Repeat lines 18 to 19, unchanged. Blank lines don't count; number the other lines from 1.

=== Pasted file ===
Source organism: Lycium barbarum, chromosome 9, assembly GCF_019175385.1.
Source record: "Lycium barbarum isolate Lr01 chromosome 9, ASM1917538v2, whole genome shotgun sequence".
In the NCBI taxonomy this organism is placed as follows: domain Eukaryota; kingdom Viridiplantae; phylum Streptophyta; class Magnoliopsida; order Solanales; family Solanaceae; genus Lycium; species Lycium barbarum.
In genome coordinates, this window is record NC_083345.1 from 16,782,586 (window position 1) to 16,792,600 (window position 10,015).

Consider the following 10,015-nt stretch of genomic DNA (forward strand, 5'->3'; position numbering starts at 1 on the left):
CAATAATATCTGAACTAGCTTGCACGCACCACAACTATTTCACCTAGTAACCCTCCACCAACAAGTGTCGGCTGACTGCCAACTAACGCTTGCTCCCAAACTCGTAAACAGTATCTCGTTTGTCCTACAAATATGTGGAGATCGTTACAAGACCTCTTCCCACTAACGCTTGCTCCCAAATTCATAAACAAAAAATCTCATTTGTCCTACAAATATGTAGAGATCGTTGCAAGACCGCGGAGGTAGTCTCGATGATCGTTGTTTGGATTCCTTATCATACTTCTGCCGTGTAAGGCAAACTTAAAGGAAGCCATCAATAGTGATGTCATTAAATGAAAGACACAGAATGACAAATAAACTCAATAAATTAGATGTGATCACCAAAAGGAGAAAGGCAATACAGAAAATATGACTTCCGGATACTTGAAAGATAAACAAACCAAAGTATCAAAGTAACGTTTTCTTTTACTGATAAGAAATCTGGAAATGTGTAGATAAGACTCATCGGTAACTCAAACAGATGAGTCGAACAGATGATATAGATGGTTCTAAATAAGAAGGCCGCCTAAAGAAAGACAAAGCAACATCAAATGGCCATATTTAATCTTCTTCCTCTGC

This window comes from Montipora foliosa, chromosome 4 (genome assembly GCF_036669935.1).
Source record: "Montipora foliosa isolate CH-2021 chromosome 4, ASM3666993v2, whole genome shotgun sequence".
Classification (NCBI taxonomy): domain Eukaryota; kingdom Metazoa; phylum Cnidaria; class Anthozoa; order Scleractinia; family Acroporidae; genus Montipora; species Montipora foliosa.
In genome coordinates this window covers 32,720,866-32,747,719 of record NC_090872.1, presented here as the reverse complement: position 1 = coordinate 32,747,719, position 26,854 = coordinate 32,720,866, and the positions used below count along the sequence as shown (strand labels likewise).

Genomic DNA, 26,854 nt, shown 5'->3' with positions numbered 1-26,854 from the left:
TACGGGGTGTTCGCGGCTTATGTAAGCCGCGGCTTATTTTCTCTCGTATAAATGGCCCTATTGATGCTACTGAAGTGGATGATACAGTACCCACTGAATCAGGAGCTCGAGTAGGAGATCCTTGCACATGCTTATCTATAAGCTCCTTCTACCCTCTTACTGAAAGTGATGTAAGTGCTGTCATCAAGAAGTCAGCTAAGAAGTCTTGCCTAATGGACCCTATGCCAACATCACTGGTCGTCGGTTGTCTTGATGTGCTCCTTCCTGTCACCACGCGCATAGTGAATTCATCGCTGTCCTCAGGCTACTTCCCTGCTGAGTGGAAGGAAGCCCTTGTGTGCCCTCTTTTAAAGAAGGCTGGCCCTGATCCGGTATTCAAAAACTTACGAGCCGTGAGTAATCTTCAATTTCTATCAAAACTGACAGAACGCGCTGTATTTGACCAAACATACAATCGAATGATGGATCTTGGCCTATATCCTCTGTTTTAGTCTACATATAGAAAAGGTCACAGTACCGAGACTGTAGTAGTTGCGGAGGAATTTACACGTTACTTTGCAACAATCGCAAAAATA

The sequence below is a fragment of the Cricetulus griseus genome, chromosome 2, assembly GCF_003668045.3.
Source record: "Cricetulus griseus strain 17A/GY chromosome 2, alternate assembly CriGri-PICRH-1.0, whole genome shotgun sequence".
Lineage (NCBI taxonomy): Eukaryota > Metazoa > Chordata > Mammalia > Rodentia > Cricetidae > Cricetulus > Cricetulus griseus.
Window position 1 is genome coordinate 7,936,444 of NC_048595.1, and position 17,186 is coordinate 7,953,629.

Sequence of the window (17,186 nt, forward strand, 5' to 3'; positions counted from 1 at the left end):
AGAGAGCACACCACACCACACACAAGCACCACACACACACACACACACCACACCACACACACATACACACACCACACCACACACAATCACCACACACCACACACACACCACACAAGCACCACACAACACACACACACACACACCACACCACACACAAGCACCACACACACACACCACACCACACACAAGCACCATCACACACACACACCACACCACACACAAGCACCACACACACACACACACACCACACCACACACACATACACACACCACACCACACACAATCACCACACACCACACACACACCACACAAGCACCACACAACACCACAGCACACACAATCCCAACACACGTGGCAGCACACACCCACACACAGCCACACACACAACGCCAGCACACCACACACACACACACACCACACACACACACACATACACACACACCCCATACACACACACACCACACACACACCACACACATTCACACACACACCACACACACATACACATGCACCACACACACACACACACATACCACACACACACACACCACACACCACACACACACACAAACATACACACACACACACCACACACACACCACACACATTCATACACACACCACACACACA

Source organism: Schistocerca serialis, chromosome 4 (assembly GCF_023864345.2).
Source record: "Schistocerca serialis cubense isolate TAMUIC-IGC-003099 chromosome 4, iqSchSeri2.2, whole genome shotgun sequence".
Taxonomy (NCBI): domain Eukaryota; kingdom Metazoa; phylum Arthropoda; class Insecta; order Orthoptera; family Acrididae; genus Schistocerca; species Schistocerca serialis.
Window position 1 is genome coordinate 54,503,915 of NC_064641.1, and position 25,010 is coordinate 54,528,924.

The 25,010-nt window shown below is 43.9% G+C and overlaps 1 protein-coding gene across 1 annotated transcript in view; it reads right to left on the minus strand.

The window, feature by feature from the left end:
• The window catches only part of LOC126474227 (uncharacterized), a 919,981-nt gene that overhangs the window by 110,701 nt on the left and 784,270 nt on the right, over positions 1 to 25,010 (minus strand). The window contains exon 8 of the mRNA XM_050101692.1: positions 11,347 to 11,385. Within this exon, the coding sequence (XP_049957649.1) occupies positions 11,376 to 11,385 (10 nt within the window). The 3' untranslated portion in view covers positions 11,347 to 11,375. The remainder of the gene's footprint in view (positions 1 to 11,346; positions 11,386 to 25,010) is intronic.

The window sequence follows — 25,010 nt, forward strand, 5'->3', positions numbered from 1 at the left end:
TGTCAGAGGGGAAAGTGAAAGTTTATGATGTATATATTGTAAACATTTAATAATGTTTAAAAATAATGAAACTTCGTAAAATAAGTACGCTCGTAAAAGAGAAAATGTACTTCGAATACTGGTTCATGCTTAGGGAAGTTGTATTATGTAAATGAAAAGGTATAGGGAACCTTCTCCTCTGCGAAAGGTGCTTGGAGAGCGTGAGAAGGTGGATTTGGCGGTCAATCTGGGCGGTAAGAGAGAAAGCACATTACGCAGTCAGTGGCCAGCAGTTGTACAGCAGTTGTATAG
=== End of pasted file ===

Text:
AGAGAGCACACCACACCACACACAAGCACCACACACACACACACACACCACACCACACACACATACACACACCACACCACACACAATCACCACACACCACACACACACCACACAAGCACCACACAACACACACACACACACACCACACCACACACAAGCACCACACACACACACCACACCACACACAAGCACCATCACACACACACACCACACCACACACAAGCACCACACACACACACACACACCACACCACACACACATACACACACCACACCACACACAATCACCACACACCACACACACACCACACAAGCACCACACAACACCACAGCACACACAATCCCAACACACGTGGCAGCACACACCCACACACAGCCACACACACAACGCCAGCACACCACACACACACACACACCACACACACACACACATACACACACACCCCATACACACACACACCACACACACACCACACACATTCACACACACACCACACACACATACACATGCACCACACACACACACACACATACCACACACACACACACCACACACCACACACACACACAAACATACACACACACACACCACACACACACCACACACATTCATACACACACCACACACACA

Source organism: Schistocerca serialis, chromosome 4 (assembly GCF_023864345.2).